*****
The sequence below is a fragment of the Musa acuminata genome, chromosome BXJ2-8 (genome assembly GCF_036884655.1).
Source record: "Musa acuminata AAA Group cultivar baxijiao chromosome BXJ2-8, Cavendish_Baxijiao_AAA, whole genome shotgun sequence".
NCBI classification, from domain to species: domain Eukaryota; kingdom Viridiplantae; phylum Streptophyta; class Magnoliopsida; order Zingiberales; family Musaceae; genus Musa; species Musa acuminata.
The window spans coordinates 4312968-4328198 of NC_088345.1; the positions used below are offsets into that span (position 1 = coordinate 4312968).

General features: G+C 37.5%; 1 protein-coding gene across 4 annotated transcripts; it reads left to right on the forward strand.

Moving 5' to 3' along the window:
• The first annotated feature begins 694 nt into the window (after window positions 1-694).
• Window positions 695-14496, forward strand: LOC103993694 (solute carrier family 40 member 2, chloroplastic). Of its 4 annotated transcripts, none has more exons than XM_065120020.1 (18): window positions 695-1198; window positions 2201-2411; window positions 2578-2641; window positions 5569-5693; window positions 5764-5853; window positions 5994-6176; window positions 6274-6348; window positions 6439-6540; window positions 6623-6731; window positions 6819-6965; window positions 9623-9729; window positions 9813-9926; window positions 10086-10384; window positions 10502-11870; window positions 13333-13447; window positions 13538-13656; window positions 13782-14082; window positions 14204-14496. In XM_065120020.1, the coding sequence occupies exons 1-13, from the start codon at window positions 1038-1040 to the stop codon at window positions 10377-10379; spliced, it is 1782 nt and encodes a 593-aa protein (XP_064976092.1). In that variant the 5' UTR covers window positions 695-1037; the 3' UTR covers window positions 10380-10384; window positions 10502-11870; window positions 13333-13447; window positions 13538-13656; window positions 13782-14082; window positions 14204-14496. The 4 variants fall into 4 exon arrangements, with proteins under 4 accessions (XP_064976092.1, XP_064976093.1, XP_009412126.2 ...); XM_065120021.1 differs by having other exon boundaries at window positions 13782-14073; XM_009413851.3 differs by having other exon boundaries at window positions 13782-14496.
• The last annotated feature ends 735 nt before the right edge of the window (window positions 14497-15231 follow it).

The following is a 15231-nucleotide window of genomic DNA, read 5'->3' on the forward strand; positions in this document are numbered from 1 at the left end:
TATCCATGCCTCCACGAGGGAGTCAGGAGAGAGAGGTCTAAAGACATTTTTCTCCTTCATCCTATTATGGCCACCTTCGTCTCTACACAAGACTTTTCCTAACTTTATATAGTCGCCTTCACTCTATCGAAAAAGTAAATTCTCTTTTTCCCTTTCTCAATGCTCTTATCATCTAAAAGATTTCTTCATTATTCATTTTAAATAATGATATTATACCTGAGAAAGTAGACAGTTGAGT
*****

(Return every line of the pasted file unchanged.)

The sequence below is a fragment of the Musa acuminata genome, chromosome BXJ2-8 (genome assembly GCF_036884655.1).
Source record: "Musa acuminata AAA Group cultivar baxijiao chromosome BXJ2-8, Cavendish_Baxijiao_AAA, whole genome shotgun sequence".
NCBI classification, from domain to species: domain Eukaryota; kingdom Viridiplantae; phylum Streptophyta; class Magnoliopsida; order Zingiberales; family Musaceae; genus Musa; species Musa acuminata.
The window spans coordinates 4312968-4328198 of NC_088345.1; the positions used below are offsets into that span (position 1 = coordinate 4312968).

General features: G+C 37.5%; 1 protein-coding gene across 4 annotated transcripts; it reads left to right on the forward strand.

Moving 5' to 3' along the window:
• The first annotated feature begins 694 nt into the window (after window positions 1-694).
• Window positions 695-14496, forward strand: LOC103993694 (solute carrier family 40 member 2, chloroplastic). Of its 4 annotated transcripts, none has more exons than XM_065120020.1 (18): window positions 695-1198; window positions 2201-2411; window positions 2578-2641; window positions 5569-5693; window positions 5764-5853; window positions 5994-6176; window positions 6274-6348; window positions 6439-6540; window positions 6623-6731; window positions 6819-6965; window positions 9623-9729; window positions 9813-9926; window positions 10086-10384; window positions 10502-11870; window positions 13333-13447; window positions 13538-13656; window positions 13782-14082; window positions 14204-14496. In XM_065120020.1, the coding sequence occupies exons 1-13, from the start codon at window positions 1038-1040 to the stop codon at window positions 10377-10379; spliced, it is 1782 nt and encodes a 593-aa protein (XP_064976092.1). In that variant the 5' UTR covers window positions 695-1037; the 3' UTR covers window positions 10380-10384; window positions 10502-11870; window positions 13333-13447; window positions 13538-13656; window positions 13782-14082; window positions 14204-14496. The 4 variants fall into 4 exon arrangements, with proteins under 4 accessions (XP_064976092.1, XP_064976093.1, XP_009412126.2 ...); XM_065120021.1 differs by having other exon boundaries at window positions 13782-14073; XM_009413851.3 differs by having other exon boundaries at window positions 13782-14496.
• The last annotated feature ends 735 nt before the right edge of the window (window positions 14497-15231 follow it).

The following is a 15231-nucleotide window of genomic DNA, read 5'->3' on the forward strand; positions in this document are numbered from 1 at the left end:
TATCCATGCCTCCACGAGGGAGTCAGGAGAGAGAGGTCTAAAGACATTTTTCTCCTTCATCCTATTATGGCCACCTTCGTCTCTACACAAGACTTTTCCTAACTTTATATAGTCGCCTTCACTCTATCGAAAAAGTAAATTCTCTTTTTCCCTTTCTCAATGCTCTTATCATCTAAAAGATTTCTTCATTATTCATTTTAAATAATGATATTATACCTGAGAAAGTAGACAGTTGAGT